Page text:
Flood Element CLI
A tool for developing Flood Element test scripts.
Install Element CLI on your own machine to quickly iterate the development of your Browser Level User test script. Once you're satisfied, upload it to Tricentis Flood use it to generate 1000s of users of load in a full-scale load test.
The easiest way to install on MacOS is via homebrew:
brew install flood-io/taps/element
via npm or yarn
If you're installing as an npm package, please first ensure you have the most recent version of node installed.
# npm: npm install -g @flood/element-cli # yarn yarn global add @flood/element-cli
Generate a test script environment
element init my-load-test cd my-load-test # edit the test script with your preferred editor # in this example we're using VS Code code test.ts
element run test.ts
element run test.ts runs one iteration of your test script against a local browser.
Note that if your script loads CSV or JSON test data, the file is assumed to be in the same directory as the test script.
--watch runs your test script, then re-runs it when the script is changed (when you save it in your editor for example).
--watch runs the test script against a single instance of the browser, so combining with
--devtools shows the browser as the script runs, then leaves it open for you to inspect.
While developing your script, it can be handy to watch the script as it works through the actions you've defined.
--no-headless simply shows the browser while your script works. Once the script ends the browser is closed.
--devtools shows the browser with Chrome Devtools open.
Consider combining these flags with
--watch. This will leave the test browser open for you to explore the state of the page e.g. via Chrome Devtools.
When running a script as a load test, you usually will set
stepDelay to simulate users' think time, and perhaps to avoid overwhelming the target site.
While developing your script however, it might be useful to speed it up or slow it down by temporarily reducing or increasing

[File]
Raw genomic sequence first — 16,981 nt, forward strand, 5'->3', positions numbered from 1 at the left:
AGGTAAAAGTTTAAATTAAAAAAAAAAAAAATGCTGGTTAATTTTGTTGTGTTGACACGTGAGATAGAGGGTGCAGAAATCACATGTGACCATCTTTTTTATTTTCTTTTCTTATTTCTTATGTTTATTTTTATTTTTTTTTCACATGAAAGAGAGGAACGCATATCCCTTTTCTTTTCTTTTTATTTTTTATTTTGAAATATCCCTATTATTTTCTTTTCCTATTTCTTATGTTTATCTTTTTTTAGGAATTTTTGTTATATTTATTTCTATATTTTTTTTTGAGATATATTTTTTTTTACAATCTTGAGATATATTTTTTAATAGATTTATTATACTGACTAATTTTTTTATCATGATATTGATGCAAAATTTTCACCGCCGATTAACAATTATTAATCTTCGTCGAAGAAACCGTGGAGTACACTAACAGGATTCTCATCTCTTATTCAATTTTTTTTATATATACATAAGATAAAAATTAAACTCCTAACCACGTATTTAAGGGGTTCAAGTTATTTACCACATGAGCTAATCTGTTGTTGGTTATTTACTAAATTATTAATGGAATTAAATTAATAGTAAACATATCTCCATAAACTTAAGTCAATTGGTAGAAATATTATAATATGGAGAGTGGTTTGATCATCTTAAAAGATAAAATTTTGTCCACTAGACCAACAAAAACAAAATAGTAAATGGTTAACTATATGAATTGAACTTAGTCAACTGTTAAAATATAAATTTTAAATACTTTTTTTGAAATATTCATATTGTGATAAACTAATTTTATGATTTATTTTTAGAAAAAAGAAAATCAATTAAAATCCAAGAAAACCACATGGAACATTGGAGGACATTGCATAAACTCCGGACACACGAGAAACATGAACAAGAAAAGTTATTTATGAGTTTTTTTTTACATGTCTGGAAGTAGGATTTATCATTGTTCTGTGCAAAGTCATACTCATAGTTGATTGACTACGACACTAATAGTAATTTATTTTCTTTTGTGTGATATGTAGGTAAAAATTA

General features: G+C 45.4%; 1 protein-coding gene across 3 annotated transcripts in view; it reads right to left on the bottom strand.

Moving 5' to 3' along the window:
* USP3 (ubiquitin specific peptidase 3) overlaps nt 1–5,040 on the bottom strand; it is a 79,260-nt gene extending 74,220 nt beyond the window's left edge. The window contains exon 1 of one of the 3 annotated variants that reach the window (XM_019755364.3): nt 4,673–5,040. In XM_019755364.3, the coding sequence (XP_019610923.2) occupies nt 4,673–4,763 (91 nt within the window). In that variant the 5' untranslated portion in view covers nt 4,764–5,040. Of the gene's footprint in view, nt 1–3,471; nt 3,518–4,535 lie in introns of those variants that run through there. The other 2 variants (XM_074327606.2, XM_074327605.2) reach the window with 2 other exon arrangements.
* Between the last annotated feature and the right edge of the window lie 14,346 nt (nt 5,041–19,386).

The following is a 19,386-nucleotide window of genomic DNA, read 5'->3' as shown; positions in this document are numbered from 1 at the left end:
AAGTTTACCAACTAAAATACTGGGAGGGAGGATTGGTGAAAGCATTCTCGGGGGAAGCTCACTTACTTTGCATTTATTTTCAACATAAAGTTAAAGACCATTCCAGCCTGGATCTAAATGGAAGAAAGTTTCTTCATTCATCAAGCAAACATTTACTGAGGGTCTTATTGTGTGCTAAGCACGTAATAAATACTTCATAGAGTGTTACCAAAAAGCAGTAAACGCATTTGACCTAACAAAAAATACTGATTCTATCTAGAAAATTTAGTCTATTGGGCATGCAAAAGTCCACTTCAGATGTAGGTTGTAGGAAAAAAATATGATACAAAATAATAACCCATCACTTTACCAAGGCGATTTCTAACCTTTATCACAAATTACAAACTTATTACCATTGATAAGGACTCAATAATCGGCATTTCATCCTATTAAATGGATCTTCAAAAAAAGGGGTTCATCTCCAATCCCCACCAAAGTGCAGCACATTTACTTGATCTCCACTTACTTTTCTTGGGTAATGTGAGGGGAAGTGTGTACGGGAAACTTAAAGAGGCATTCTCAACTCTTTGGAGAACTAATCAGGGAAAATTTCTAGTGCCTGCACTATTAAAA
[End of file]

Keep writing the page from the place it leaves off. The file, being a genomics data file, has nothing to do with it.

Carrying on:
For example, when you want to iterate a tricky interaction quickly, speed the script up with
--ff. Consider combining with
If debugging a complex interaction, slow the script down with
--slow-mo. Consider combining with
--devtools to watch the browser in action.
You can use
--ff N and
--slow-mo N to set the delays to N seconds.
You can also use
--step-delay TIME_IN_SECONDS or
Set the number of iterations to run your test for. Since
element run is usually used for developing and debugging test scripts, this is
1 by default.
Setting a higher
--loop-count could be useful for things like testing test data supply or generation.
Set the version of chrome to use. By default,
element run uses the version of Chromium bundled with puppeteer.
--chrome-versionwith no arguments attempts to find and use the version of Chrome installed on your system.
--chrome-version /path/to/chromewill use Chrome at the given path.
Note that when running as a load test Tricentis Flood, the versions of Chrome are recent but fixed to particular versions and may not match the custom version you select with this flag. Using the puppeteer-bundled version is a safe choice unless you need to test features which Chromium doesn't support such as DRM video playback.
Switch off the chrome sandbox. This is useful for some linux configurations which lack kernel support for the Chrome sandbox.
Compile your script with stricter typescript type-checking. This can be useful for writing more robust test scripts and sometimes as a debugging tool for discovering subtle problems with your script.
Specifically, this flag turns on the
noImplicitAny TypeScript compiler flags. See the TypeScript documentation for more information.